White wand beardtongue

Biological Name:

Penstemon albidus (White-wand-beardtongue)

Natural Habitat:

White-wand-beardtongue is likely a type of flowering plant, and as such, it may be found in a variety of environments where it can receive enough sunlight and water to support its growth. These environments could include fields, meadows, forests, and other natural areas. The geographic region in which it grows is difficult to determine without more information.


White-wand-beardtongue is a perennial herb that is native to North America. It has small white flowers and opposite lance-shaped leaves. It is often found in dry open areas and is used in traditional medicine.

Frequently Asked Questions (FAQs)

Q: Does beardtongue come back every year?
A: Penstemon beard tongue is a commonly found perennial, which may also grow as an annual in chilly or excessively hot regions.

Q: How do you winterize a beardtongue?
A: In winter, no need to remove beardtongue leaves: they protect the plant from the cold. What is best is to cover the plant with a thick layer of dead leaves to protect it from freezing.

Q: Is beardtongue an evergreen?
A: Rocky Mountain beardtongue, with its spikes of bright blue flowers and evergreen foliage, is one of the easiest-to-grow Penstemon. Long-lived, this beauty thrives in most any well-drained soil with full sun exposure.

Q: Does beardtongue bloom all summer?
A: Beardtongue, flowers all summer long They bloom from May to October. Native to North America, beardtongue is relatively rare in Europe. There are over a hundred cultivars of this perennial, that grow to become shrubs or creeping vines. Shrubs are perfect for flower beds, with long lasting colored blooms.

Q: Do hummingbirds like beardtongue?
A: Plant These Flowers for Hummingbirds in Your Garden Penstemon, also known as beardtongue, has everything that makes an ideal hummingbird flower: long, tubular blooms (the shape is hard for insects to sip nectar from but easy for hummingbirds), sweet nectar and a flower spike filled with lots of little blossoms.

Q: What do you do with penstemon in the winter?
A: Given good drainage all penstemons should survive most winters, but they must keep most of their foliage over winter. Take cuttings in summer as an insurance policy.

Q: Is beardtongue drought tolerant?
A: Penstemon, also known as beardtongue, is a valuable addition to the drought-tolerant garden. Its tall flowering spikes paint the landscape in spring and summer.

Q: Will beardtongue spread?
A: Hairy Beardtongue is one of the most landscape friendly native plants. It has a compact size, doesn’t spread aggressively with the exception of some self-seeding. It blooms beautiful lavender-white flowers in Spring, really providing some stunning color.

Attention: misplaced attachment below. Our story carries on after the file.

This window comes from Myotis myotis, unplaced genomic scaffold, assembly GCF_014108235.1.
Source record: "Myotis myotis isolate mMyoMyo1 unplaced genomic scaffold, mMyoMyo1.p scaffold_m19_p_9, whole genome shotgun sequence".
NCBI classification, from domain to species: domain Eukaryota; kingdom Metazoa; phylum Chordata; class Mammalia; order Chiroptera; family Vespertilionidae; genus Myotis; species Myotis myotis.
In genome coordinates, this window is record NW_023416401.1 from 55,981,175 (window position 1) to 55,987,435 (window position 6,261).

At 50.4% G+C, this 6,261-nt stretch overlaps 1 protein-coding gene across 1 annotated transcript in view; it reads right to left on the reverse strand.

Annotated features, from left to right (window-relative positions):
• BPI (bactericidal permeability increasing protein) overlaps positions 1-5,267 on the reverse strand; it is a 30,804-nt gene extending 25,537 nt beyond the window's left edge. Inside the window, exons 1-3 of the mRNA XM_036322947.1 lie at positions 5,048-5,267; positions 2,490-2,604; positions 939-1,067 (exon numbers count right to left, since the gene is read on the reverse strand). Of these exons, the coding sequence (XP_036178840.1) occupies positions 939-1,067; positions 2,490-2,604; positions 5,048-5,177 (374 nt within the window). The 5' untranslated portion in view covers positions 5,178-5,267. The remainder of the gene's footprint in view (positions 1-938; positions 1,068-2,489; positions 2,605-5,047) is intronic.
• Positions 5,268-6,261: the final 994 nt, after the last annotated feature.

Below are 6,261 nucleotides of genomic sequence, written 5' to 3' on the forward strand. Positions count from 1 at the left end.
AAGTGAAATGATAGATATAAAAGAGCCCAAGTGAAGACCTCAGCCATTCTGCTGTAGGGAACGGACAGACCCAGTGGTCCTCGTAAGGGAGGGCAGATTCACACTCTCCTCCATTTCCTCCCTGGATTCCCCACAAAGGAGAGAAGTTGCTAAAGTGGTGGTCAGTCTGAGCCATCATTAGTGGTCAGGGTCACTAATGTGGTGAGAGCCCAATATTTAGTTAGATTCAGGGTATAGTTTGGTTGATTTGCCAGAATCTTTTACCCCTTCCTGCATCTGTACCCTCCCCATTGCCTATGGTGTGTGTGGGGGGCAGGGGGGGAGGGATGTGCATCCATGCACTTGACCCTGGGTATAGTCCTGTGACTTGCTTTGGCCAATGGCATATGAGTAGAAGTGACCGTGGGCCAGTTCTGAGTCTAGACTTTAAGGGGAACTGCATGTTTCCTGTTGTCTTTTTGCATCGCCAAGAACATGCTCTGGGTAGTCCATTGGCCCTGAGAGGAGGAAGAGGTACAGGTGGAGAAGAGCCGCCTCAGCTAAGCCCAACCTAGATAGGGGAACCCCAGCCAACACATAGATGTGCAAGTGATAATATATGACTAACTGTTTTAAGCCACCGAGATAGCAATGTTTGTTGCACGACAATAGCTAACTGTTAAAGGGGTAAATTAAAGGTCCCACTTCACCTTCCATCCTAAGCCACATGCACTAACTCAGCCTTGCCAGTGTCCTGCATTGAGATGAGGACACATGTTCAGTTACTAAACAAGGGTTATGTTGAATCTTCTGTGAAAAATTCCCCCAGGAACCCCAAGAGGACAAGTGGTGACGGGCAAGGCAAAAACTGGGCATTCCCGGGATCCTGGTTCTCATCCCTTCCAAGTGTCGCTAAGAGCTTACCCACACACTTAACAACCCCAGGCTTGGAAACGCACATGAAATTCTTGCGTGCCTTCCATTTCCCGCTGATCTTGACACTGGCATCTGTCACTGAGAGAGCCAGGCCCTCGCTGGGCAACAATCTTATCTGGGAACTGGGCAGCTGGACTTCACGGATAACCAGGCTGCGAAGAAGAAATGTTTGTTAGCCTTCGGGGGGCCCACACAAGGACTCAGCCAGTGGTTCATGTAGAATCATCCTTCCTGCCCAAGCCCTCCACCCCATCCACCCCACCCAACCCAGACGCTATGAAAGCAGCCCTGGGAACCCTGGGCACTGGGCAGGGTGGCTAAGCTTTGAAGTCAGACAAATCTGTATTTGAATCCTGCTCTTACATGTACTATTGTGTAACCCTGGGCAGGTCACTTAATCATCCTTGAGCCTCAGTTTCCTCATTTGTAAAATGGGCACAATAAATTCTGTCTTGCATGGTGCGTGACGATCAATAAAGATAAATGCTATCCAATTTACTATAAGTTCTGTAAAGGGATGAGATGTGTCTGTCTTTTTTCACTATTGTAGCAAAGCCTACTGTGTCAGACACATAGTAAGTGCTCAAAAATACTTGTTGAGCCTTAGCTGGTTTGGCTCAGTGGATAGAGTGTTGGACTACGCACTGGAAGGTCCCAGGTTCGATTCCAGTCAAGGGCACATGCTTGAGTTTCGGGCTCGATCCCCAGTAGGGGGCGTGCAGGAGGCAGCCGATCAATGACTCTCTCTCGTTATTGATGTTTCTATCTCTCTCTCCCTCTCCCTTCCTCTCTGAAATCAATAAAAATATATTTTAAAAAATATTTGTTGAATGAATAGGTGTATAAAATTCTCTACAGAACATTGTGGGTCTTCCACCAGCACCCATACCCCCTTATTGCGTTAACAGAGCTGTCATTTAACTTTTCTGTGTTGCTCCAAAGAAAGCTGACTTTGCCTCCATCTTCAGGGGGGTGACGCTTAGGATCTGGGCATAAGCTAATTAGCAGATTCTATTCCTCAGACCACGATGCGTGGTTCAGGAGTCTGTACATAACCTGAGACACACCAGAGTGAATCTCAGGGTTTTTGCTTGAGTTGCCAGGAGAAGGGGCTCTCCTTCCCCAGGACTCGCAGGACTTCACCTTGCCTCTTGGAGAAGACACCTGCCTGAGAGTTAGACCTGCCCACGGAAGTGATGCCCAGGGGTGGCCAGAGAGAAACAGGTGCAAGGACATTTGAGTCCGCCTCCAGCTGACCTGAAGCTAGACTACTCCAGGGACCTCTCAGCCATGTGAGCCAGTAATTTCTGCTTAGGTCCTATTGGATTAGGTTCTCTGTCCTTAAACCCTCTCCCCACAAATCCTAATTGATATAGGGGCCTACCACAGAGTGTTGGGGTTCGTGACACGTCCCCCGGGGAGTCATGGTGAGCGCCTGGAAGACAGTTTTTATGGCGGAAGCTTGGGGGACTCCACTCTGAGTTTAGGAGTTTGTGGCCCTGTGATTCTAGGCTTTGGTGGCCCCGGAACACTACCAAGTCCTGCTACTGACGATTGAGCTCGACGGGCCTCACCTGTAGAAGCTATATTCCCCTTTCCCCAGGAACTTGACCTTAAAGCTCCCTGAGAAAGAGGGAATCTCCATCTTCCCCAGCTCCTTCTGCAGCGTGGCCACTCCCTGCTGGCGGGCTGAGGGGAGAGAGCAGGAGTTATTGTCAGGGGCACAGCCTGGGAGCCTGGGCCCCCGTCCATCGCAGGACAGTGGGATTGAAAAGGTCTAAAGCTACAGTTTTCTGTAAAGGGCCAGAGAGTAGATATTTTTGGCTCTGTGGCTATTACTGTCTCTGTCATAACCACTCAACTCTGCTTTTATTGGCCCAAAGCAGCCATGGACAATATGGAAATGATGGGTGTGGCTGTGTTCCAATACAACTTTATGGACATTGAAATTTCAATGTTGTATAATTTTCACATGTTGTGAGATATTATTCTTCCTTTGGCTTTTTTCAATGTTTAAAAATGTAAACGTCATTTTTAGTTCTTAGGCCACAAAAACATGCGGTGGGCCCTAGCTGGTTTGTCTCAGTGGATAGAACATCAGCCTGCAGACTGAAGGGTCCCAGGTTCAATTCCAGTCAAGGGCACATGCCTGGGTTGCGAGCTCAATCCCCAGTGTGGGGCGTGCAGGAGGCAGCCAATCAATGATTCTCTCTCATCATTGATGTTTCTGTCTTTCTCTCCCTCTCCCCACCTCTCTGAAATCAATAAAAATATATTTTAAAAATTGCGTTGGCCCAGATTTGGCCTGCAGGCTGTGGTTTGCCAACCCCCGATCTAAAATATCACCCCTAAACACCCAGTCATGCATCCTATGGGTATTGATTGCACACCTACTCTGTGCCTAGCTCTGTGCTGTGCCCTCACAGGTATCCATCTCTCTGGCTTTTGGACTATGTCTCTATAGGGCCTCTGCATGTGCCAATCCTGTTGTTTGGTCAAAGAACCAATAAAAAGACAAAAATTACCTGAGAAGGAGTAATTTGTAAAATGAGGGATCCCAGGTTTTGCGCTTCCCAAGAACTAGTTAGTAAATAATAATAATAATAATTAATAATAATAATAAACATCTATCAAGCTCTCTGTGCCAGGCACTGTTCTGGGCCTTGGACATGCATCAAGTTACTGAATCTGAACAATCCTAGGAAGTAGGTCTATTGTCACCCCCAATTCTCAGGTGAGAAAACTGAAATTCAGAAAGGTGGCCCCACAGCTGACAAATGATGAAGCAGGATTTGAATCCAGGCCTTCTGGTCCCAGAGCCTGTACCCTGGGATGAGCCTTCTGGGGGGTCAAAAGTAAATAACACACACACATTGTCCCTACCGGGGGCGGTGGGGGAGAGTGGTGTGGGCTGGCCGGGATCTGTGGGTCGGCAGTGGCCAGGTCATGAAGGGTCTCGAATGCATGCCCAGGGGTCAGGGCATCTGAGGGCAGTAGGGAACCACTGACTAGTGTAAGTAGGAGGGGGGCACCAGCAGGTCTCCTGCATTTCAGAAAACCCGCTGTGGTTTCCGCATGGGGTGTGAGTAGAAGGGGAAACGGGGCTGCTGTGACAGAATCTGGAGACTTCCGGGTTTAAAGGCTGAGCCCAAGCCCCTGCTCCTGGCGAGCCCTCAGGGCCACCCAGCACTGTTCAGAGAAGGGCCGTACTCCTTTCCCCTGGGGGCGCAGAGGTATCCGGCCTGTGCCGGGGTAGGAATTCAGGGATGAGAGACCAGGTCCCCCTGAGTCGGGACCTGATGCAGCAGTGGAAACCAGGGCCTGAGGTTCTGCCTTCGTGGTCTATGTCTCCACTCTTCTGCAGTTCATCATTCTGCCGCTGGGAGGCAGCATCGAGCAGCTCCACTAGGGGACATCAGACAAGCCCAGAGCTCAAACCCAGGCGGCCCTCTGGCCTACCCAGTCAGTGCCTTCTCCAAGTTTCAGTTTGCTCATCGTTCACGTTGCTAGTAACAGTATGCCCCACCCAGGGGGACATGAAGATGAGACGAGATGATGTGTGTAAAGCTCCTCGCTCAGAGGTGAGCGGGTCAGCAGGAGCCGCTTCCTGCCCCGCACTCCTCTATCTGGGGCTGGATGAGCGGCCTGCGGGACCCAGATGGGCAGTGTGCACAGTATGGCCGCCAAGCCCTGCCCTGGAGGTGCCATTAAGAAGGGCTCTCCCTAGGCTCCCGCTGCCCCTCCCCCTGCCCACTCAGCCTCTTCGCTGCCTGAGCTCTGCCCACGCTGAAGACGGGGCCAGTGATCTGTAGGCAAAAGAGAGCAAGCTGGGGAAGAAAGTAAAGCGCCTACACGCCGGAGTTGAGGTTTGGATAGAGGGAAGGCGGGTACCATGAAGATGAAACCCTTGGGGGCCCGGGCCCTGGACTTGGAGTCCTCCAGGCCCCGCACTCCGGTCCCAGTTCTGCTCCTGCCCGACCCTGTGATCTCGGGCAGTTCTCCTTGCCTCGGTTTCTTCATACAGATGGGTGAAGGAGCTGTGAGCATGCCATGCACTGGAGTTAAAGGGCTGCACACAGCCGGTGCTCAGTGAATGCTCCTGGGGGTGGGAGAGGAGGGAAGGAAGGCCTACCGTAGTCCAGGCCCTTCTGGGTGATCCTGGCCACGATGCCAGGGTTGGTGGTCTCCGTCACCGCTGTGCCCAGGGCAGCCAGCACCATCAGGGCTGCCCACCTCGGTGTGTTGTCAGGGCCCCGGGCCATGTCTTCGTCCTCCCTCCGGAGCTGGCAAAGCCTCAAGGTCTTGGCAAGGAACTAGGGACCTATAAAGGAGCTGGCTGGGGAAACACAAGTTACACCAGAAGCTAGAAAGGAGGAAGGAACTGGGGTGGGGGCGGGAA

Q: Does beardtongue attract bees?
A: Beardtongue is visited by a number of bees including sweat bees, leafcutter bees, and is frequented by newly hatched bumble bees.

Q: Should beardtongue be cut back?
A: Beardtongue doesn’t need pruning but can benefit from cutting off the spent flowers down to the stem to encourage new blooms.

Q: Is goat’s beard invasive?
A: No, false goat’s beard plants are not considered an invasive species.

Q: Does beardtongue need full sun?
A: Light preference: Full sun to part shade. Varieties with purple or reddish leaves will exhibit the best foliage color when grown in direct sunlight.

Q: Is beardtongue annual or perennial?
A: Penstemon, commonly known as Beardtongue, is an easy to grow and care for perennial. A western United States native prairie plant, Penstemon thrives in hot sunny conditions. There are approximately 275 species, some are tall and well suited to perennial gardens, some are small and better suited to rock gardens.

Q: How do I keep my beardtongue blooming?
A: Extend the Bloom Remove the tip of the flowering stem just above a healthy set of leaves using clean, sharp pruning shears and discard it. Deadheading eliminates the possibility of seed production, so leave a few flower stems in place to ripen so seed can be harvested for next year’s garden.

Q: Do you cut back penstemon in the winter?
A: To prevent plants from failing to make it through winter, don’t prune penstemons until spring. If you continue to fail with penstemons ensure the soil is not waterlogged.

Q: How big do beardtongue grow?
A: One of the showiest native penstemons, Beardtongue can reach heights of three feet with stunning lavender-pink flowers. While the bloom time is relatively short, 2 – 3 weeks in May or June, the plant offers beautiful vertical structure and silvery blue-green …

Q: How long do penstemon plants last?
A: After about five years, penstemons often need replacing as they become woody and flower less well.

About the author

Samuel is a gardening professional and enthusiast who has spent over 20 years advising homeowners and farm owners on weed identification, prevention and removal. He has an undergraduate degree in plant and soil science from Michigan State University.